Aureobasidium are black, yeast-like fungi. These microorganisms can provide ecological and safe strategies that might be adopted in agricultural production systems and food processing. In a new review, our knowledge and knowledge gaps about the potential of these microorganism is summarized.
The black yeast-like fungi Aureobasidium spp. are cosmopolitan microorganisms found in a wide variety of extreme and benign environments. This group contain species with potential uses in agriculture and the food industry and it is therefore important to know more about them. A new review article explains how these microorganisms can provide eco-friendly and safe strategies which might be adopted in agricultural production systems and food processing.
– We know that Aureobasidium species can produce a plethora of various metabolites, many of which ﬁnd applications in the agricultural sector to combat plant pathogens, says Johan Stenberg, one of the authors behind the study.
An organism found almost everywhere
Aureobasidium are cosmopolitan microorganisms found in a wide variety of extreme and benign environments. They can be found in forest soil, fresh and hypersaline water, ice, aerial portions, on plant leaves and fruit surfaces.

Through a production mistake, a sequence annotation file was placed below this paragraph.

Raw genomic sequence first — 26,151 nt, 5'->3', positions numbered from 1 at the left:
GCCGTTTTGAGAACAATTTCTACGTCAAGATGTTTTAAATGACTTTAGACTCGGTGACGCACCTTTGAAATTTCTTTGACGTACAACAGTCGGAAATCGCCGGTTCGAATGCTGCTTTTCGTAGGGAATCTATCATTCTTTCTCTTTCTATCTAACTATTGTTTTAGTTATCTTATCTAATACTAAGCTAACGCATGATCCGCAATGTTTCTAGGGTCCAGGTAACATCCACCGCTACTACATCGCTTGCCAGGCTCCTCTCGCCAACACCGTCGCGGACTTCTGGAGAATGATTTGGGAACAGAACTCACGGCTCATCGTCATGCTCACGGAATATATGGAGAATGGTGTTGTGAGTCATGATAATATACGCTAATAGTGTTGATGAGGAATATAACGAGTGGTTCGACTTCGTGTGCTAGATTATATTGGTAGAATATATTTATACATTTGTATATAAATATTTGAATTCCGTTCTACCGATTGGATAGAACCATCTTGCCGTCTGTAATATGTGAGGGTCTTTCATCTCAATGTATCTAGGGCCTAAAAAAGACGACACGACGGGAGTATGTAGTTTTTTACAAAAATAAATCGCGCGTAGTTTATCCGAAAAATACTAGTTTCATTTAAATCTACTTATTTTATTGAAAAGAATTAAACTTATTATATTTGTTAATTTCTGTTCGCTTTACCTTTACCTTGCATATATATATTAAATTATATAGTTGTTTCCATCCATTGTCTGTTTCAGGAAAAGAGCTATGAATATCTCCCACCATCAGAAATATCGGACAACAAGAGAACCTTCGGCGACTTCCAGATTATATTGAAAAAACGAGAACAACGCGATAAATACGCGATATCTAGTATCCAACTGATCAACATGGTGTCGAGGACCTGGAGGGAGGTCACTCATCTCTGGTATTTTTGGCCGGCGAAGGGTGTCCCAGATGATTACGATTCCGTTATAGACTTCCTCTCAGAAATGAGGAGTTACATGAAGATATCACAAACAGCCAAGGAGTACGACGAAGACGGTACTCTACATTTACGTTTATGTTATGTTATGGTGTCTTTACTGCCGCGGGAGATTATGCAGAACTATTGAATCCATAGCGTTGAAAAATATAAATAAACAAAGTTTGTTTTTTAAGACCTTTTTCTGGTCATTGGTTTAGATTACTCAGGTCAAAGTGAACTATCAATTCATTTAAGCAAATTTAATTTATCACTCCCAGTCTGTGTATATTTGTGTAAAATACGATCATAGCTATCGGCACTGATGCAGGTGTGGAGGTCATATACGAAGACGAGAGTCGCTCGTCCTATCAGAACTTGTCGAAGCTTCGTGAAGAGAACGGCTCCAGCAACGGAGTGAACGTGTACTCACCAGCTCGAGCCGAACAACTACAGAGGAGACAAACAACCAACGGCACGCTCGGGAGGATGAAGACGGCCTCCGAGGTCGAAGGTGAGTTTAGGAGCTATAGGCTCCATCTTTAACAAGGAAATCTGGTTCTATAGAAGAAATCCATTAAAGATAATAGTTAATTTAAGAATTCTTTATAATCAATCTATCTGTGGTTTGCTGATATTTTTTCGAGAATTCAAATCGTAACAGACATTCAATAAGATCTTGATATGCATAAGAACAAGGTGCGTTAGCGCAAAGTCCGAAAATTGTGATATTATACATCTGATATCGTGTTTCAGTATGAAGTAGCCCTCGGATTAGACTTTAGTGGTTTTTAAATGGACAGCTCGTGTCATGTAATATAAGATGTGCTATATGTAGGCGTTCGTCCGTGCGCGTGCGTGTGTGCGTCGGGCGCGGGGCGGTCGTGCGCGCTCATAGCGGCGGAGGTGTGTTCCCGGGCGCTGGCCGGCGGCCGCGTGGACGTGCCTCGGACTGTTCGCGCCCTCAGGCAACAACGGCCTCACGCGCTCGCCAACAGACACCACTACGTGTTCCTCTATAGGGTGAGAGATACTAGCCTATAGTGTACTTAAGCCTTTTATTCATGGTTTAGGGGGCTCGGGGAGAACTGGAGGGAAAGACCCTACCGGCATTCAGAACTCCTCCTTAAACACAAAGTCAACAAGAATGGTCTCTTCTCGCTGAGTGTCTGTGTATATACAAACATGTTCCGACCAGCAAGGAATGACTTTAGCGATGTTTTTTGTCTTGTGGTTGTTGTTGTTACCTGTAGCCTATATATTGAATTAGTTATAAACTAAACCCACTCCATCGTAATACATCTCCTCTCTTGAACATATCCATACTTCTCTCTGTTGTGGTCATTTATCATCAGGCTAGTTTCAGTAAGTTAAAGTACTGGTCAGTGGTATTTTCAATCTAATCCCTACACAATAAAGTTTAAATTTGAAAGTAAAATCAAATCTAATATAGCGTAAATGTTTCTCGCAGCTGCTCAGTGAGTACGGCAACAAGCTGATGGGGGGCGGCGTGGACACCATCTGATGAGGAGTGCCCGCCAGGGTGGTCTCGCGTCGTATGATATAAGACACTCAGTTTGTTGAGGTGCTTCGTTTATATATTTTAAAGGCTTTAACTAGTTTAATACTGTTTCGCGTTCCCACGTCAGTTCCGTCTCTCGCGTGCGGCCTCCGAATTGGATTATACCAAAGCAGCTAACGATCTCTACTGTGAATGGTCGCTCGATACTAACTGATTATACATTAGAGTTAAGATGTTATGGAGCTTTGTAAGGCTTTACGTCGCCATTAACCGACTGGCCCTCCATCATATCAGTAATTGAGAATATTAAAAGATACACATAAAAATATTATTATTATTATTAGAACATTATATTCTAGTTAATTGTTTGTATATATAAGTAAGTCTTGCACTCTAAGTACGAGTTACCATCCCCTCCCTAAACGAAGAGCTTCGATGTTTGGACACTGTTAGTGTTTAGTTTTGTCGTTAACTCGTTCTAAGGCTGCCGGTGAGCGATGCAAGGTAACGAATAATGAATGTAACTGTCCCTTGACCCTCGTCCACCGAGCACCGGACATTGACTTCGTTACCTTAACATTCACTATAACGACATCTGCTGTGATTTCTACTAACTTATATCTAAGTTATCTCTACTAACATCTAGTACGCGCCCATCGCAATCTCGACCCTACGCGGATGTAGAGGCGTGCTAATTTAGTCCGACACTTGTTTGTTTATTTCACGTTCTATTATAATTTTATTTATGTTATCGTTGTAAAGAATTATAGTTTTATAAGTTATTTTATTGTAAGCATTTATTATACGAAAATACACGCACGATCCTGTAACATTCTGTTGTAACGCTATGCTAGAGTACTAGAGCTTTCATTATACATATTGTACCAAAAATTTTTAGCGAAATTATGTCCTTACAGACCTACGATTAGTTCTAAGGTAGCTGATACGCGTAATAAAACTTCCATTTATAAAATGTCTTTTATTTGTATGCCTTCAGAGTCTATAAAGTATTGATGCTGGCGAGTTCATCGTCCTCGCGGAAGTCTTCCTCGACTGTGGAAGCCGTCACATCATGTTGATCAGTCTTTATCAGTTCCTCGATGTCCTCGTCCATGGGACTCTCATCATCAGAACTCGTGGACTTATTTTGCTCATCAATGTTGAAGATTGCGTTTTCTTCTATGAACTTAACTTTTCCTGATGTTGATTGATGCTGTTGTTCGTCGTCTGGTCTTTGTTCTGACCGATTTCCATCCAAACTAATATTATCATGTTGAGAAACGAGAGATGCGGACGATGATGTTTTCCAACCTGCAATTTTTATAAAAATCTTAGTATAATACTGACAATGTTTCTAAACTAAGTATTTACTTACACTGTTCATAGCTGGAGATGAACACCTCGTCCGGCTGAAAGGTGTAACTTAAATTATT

Their crucial roles in ecosystems around the globe are obvious from their involvement in nutrient cycling, decomposition and bioremediation. Moreover, they are often directly beneﬁcial to humanity by providing pharmaceuticals, antibiotics, and immune system boosters.
– Aureobasidium can also play important roles in agriculture as promoters of plant growth and as biocontrol agents in pest control. However, some species can themselves infect animals (including humans) and plants, leading to economic losses says Johan.
– Using microorganisms such as these to combat plant diseases is in line with the Sustainable Development Goals Agenda 2021–2030 as they are friendly to the environment and human health, says Johan.
Many knowledge gaps remain
Although research is progressing in the right direction, many gaps remain in our knowledge of Aureobasidium. For example, many of the mechanisms underlying biocontrol and the promotion of plant growth are still unexplored.
– Increasing our knowledge of the variation and distribution of these microbial traits on a global scale would make it possible to target isolates and optimise crossbreeding to develop these microorganisms for use in agriculture and food processing, concludes Johan.